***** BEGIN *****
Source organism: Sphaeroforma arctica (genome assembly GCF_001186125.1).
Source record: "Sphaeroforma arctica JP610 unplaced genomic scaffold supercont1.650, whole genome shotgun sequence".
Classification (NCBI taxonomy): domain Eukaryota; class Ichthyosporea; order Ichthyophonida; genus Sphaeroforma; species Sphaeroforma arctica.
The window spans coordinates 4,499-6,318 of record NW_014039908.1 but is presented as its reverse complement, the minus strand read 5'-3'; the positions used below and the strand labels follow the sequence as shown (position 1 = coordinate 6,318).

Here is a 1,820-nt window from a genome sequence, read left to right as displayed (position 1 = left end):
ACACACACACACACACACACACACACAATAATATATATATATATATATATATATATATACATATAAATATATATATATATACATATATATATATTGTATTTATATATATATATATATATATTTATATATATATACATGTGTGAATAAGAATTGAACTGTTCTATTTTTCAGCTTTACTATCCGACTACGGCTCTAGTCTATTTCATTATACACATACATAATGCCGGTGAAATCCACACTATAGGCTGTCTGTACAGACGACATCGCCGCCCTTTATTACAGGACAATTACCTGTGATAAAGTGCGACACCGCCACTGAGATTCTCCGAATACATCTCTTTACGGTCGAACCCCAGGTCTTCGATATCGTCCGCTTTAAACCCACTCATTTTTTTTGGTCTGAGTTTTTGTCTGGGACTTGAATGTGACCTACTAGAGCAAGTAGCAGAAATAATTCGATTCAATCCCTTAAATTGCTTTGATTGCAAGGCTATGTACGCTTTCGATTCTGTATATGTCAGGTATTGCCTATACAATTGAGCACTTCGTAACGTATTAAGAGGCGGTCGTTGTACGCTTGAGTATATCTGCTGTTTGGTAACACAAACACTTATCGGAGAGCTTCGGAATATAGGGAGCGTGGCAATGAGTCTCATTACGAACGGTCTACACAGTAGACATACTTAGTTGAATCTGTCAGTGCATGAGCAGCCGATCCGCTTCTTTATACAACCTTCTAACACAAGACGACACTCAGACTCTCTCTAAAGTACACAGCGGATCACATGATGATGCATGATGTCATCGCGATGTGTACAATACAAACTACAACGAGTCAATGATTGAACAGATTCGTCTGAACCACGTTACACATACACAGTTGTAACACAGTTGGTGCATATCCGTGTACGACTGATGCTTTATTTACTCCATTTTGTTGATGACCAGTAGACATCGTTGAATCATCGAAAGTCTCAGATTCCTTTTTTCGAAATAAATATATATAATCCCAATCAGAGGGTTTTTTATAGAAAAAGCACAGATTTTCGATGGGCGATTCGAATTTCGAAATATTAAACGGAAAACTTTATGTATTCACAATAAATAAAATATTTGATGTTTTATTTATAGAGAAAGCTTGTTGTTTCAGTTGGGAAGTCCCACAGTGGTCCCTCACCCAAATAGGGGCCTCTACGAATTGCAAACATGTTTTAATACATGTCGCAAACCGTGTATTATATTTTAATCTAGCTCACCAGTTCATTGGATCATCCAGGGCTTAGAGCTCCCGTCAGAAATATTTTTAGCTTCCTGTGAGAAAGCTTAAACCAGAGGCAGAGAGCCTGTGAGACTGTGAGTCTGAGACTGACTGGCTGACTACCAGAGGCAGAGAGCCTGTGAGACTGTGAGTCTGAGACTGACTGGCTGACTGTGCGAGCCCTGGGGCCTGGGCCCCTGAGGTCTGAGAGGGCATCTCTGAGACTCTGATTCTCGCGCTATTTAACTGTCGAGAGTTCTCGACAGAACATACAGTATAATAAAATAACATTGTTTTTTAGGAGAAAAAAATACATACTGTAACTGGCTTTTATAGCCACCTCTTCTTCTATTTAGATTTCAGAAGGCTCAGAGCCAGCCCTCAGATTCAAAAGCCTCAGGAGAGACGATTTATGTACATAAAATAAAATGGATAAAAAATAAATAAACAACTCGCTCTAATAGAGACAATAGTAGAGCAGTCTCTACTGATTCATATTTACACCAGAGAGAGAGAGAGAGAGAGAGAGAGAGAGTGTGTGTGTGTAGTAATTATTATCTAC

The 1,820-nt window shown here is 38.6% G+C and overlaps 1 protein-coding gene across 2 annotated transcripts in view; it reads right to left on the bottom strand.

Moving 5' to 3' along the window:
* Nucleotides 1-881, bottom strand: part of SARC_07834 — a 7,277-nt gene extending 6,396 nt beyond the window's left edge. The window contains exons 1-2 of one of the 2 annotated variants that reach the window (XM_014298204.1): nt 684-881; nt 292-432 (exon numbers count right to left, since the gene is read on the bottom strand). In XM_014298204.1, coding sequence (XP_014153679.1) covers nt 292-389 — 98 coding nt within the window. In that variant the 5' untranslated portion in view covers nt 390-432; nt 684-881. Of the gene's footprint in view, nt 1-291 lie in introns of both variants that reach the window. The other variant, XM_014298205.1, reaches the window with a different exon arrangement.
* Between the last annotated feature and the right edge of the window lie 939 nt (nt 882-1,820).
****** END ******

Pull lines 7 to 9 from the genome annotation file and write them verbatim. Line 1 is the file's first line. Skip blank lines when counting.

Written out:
The 1,820-nt window shown here is 38.6% G+C and overlaps 1 protein-coding gene across 2 annotated transcripts in view; it reads right to left on the bottom strand.

Moving 5' to 3' along the window:
* Nucleotides 1-881, bottom strand: part of SARC_07834 — a 7,277-nt gene extending 6,396 nt beyond the window's left edge. The window contains exons 1-2 of one of the 2 annotated variants that reach the window (XM_014298204.1): nt 684-881; nt 292-432 (exon numbers count right to left, since the gene is read on the bottom strand). In XM_014298204.1, coding sequence (XP_014153679.1) covers nt 292-389 — 98 coding nt within the window. In that variant the 5' untranslated portion in view covers nt 390-432; nt 684-881. Of the gene's footprint in view, nt 1-291 lie in introns of both variants that reach the window. The other variant, XM_014298205.1, reaches the window with a different exon arrangement.